Should Israel embrace term limits? - opinion

It is now up to us, the citizens, to head to the virtual town square and support our 120 lawmakers who will deliberate this issue in the coming weeks.

 OPPOSITION LEADER Benjamin Netanyahu addresses a Likud faction meeting in the Knesset last week. (photo credit: OLIVIER FITOUSSI/FLASH90)
OPPOSITION LEADER Benjamin Netanyahu addresses a Likud faction meeting in the Knesset last week.
(photo credit: OLIVIER FITOUSSI/FLASH90)

Israeli democracy has many solid foundations and facts. Our parliament has 120 members because that’s what the law dictates. We have an election every four-and-a-half years (unless something unusual happens) because that’s what the law dictates. But our democracy, built brick by brick for the last 73 years, still has some glaring gaps left open – and now is the time to fill them.

The Greek philosopher Democritus said: “Immoderate desire is the mark of a child, not a man.” I would update to claim that “unchecked lust for power is a politician’s trait – not that of a leader.”

Two of our prime ministers, Benjamin Netanyahu and David Ben-Gurion, served for more than a third of Israel’s existence – combined for more than 25 years. We cannot undo or mend the past, but it is time to repair this flaw in our democracy.

We established “We Are Israel, LTD” as a public benefit company, not just as an organizing entity but also as a statement of intent. Over the past few weeks, a group of Israelis from across the political spectrum gathered with a shared will and intent to mend what needs fixing, and provide Israeli lawmakers the support they require to ensure Israel can be a beacon of stability in the Middle East.

Among the items on our agenda, and one of the most pressing, was limiting the length of service of prime ministers to two terms or eight years. Some will say that there are more urgent matters right now. However, if we don’t start with the foundations, we will not be able to address other elements. The notion of term limits, which will be effective from the moment the bill is passed, is vital for Israel’s democracy, to ensure that no one person will hold too much power, to encourage competitiveness, to reduce corruption, and to allow new blood to flow into the political system.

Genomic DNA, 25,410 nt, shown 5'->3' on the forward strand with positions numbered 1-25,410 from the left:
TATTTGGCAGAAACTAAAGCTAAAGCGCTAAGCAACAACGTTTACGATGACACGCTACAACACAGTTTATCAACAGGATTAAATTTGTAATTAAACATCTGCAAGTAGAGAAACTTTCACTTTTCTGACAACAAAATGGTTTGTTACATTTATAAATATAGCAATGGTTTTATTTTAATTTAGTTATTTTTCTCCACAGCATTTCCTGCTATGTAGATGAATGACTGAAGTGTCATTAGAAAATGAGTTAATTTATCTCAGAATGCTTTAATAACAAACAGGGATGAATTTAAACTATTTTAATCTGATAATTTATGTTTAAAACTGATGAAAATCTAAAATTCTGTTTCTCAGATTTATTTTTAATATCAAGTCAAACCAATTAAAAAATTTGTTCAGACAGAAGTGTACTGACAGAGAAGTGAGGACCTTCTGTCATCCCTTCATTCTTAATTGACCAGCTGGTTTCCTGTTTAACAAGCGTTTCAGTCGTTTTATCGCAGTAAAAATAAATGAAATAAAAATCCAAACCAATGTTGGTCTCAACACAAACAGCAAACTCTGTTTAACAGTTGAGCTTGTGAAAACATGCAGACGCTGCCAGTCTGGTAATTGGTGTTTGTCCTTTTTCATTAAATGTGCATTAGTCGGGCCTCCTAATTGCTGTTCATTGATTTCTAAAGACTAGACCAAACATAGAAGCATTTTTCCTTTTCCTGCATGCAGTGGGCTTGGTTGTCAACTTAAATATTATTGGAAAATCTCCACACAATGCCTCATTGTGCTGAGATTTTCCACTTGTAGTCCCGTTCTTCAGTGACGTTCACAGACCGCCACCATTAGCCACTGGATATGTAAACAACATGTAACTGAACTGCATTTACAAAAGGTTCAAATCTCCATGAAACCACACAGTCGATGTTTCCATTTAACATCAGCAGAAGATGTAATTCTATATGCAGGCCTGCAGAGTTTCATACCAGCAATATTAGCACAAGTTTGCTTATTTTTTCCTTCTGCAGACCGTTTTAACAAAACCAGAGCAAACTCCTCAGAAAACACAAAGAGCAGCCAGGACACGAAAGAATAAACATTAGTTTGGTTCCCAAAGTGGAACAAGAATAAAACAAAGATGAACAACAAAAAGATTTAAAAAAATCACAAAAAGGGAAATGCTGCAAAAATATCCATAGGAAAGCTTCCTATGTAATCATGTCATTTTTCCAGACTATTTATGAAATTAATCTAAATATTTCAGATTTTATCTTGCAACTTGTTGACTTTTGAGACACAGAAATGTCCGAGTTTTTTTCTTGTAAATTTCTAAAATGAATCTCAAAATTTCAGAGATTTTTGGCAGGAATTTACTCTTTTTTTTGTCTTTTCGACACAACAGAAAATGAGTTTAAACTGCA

THE KNESSET building in Jerusalem holds one of the world’s smallest legislatures. (credit: MARC ISRAEL SELLEM/THE JERUSALEM POST)THE KNESSET building in Jerusalem holds one of the world’s smallest legislatures. (credit: MARC ISRAEL SELLEM/THE JERUSALEM POST)

Netanyahu himself, who will still be able to run for two more terms should the bill pass, has said several times that he supports term limits. Heads of parties from the entire political spectrum have expressed support as well.

So why do we need a civil campaign? Because with all the good intentions of those supporting this bill, including those of the former prime minister, when the moment of truth arrives and MKs will need to vote, they will require a strong and clear public backing to complete the legislative process. It is now up to us, the citizens, to head to the virtual town square and support our 120 lawmakers who will deliberate this issue in the coming weeks. Our goal is that this legislation will receive extensive support. In the end, it is our job, the people’s job, to demand accountability from our representatives.

There is no politics here; no Left or Right. There is no personal agenda against any specific leader. We stand for Israel, for all of Israel’s prime ministers, whoever they will be. And it is our responsibility to enact the protections for proper governance to provide us with stability and a good life for our children and grandchildren. We are Israelis who ask of our representatives in the Knesset to add your name on another brick in our democracy’s wall. After that, we can move on to the next goal.

The writer is founder and head of the We Are Israel movement and a board member of KKL-JNF.